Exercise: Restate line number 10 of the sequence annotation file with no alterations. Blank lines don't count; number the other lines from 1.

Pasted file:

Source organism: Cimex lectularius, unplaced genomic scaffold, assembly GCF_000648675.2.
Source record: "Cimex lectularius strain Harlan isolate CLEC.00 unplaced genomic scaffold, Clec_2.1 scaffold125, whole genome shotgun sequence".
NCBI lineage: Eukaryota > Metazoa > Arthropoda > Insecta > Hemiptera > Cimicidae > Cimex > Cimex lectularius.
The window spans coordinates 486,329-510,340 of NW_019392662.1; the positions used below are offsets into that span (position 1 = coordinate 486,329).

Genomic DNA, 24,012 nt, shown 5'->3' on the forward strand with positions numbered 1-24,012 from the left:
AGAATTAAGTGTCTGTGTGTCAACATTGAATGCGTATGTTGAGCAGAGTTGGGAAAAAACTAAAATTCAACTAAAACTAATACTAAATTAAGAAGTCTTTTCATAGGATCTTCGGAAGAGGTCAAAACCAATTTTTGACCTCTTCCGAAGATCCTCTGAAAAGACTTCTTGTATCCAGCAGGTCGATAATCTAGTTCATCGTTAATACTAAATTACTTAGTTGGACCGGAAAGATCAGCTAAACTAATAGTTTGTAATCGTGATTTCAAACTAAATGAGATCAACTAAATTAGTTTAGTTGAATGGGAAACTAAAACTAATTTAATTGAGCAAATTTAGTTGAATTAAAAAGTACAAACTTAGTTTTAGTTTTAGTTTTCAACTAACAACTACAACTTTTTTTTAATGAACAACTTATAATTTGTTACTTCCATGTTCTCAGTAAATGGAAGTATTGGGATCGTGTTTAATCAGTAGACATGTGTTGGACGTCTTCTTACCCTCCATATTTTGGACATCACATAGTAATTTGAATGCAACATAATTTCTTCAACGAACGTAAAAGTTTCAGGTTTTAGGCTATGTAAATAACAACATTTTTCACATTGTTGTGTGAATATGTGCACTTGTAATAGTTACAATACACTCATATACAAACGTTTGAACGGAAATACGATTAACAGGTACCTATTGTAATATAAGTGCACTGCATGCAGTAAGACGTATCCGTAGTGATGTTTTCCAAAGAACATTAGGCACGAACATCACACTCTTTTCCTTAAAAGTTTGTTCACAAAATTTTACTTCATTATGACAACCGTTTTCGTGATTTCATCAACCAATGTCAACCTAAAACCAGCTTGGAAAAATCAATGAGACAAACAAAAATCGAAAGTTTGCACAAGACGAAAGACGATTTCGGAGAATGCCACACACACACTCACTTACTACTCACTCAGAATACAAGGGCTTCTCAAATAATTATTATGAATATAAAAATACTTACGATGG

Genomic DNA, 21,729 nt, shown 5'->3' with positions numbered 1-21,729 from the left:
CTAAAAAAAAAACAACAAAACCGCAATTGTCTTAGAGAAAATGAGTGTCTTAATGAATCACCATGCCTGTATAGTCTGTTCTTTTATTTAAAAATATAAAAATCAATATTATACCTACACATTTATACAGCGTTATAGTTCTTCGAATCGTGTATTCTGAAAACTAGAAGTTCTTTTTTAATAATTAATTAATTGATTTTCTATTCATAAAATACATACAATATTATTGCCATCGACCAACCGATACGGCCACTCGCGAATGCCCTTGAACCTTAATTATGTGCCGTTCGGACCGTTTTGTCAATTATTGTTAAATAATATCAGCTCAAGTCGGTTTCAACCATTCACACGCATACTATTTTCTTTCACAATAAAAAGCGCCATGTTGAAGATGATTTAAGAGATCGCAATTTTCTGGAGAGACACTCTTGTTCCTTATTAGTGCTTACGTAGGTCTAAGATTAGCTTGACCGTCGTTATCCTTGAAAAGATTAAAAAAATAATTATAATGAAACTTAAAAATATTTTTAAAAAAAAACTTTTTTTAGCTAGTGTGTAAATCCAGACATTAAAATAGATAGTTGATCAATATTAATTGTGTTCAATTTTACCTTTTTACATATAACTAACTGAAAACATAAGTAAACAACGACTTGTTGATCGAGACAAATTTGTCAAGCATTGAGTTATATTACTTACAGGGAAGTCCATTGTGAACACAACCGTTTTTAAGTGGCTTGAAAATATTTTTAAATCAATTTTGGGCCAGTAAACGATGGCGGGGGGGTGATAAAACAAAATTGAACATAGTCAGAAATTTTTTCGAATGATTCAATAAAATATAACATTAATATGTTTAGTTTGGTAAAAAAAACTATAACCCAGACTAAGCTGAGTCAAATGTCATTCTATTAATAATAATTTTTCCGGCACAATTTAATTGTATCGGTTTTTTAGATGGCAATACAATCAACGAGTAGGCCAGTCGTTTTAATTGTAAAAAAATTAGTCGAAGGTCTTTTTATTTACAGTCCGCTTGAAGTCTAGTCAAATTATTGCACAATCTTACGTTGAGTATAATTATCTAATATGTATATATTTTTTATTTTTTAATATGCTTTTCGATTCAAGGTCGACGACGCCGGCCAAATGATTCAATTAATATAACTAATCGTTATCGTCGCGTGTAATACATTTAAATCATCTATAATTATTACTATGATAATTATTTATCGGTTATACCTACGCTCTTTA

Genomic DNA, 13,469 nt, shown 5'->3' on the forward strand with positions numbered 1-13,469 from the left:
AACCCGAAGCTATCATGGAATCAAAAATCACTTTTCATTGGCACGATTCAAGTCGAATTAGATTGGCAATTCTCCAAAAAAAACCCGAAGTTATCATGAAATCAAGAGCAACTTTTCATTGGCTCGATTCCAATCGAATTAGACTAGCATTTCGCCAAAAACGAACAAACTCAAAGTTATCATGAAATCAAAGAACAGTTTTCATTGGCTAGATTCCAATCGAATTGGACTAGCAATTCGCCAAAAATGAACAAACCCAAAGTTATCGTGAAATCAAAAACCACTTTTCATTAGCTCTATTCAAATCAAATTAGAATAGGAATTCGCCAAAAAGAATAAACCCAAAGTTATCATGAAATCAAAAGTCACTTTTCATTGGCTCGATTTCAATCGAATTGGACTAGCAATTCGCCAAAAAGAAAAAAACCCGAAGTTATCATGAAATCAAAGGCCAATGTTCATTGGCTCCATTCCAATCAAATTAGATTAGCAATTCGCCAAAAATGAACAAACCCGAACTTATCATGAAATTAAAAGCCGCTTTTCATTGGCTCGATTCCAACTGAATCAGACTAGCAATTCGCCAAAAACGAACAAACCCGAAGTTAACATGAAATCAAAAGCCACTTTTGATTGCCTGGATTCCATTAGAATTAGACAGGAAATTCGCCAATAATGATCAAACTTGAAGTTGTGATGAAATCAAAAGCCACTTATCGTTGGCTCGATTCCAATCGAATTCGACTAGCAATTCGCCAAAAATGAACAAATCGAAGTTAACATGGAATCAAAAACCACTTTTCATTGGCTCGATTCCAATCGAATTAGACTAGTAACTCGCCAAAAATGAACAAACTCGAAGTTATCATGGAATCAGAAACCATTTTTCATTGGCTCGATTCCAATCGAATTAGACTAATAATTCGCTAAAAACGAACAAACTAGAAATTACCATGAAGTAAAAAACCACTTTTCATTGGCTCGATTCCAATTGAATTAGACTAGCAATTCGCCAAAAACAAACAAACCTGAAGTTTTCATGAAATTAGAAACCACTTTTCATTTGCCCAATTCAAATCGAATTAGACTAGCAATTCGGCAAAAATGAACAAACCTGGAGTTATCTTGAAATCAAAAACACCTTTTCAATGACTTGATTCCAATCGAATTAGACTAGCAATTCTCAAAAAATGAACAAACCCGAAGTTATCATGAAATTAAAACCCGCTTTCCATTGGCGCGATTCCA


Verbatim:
AACCCGAAGCTATCATGGAATCAAAAATCACTTTTCATTGGCACGATTCAAGTCGAATTAGATTGGCAATTCTCCAAAAAAAACCCGAAGTTATCATGAAATCAAGAGCAACTTTTCATTGGCTCGATTCCAATCGAATTAGACTAGCATTTCGCCAAAAACGAACAAACTCAAAGTTATCATGAAATCAAAGAACAGTTTTCATTGGCTAGATTCCAATCGAATTGGACTAGCAATTCGCCAAAAATGAACAAACCCAAAGTTATCGTGAAATCAAAAACCACTTTTCATTAGCTCTATTCAAATCAAATTAGAATAGGAATTCGCCAAAAAGAATAAACCCAAAGTTATCATGAAATCAAAAGTCACTTTTCATTGGCTCGATTTCAATCGAATTGGACTAGCAATTCGCCAAAAAGAAAAAAACCCGAAGTTATCATGAAATCAAAGGCCAATGTTCATTGGCTCCATTCCAATCAAATTAGATTAGCAATTCGCCAAAAATGAACAAACCCGAACTTATCATGAAATTAAAAGCCGCTTTTCATTGGCTCGATTCCAACTGAATCAGACTAGCAATTCGCCAAAAACGAACAAACCCGAAGTTAACATGAAATCAAAAGCCACTTTTGATTGCCTGGATTCCATTAGAATTAGACAGGAAATTCGCCAATAATGATCAAACTTGAAGTTGTGATGAAATCAAAAGCCACTTATCGTTGGCTCGATTCCAATCGAATTCGACTAGCAATTCGCCAAAAATGAACAAATCGAAGTTAACATGGAATCAAAAACCACTTTTCATTGGCTCGATTCCAATCGAATTAGACTAGTAACTCGCCAAAAATGAACAAACTCGAAGTTATCATGGAATCAGAAACCATTTTTCATTGGCTCGATTCCAATCGAATTAGACTAATAATTCGCTAAAAACGAACAAACTAGAAATTACCATGAAGTAAAAAACCACTTTTCATTGGCTCGATTCCAATTGAATTAGACTAGCAATTCGCCAAAAACAAACAAACCTGAAGTTTTCATGAAATTAGAAACCACTTTTCATTTGCCCAATTCAAATCGAATTAGACTAGCAATTCGGCAAAAATGAACAAACCTGGAGTTATCTTGAAATCAAAAACACCTTTTCAATGACTTGATTCCAATCGAATTAGACTAGCAATTCTCAAAAAATGAACAAACCCGAAGTTATCATGAAATTAAAACCCGCTTTCCATTGGCGCGATTCCA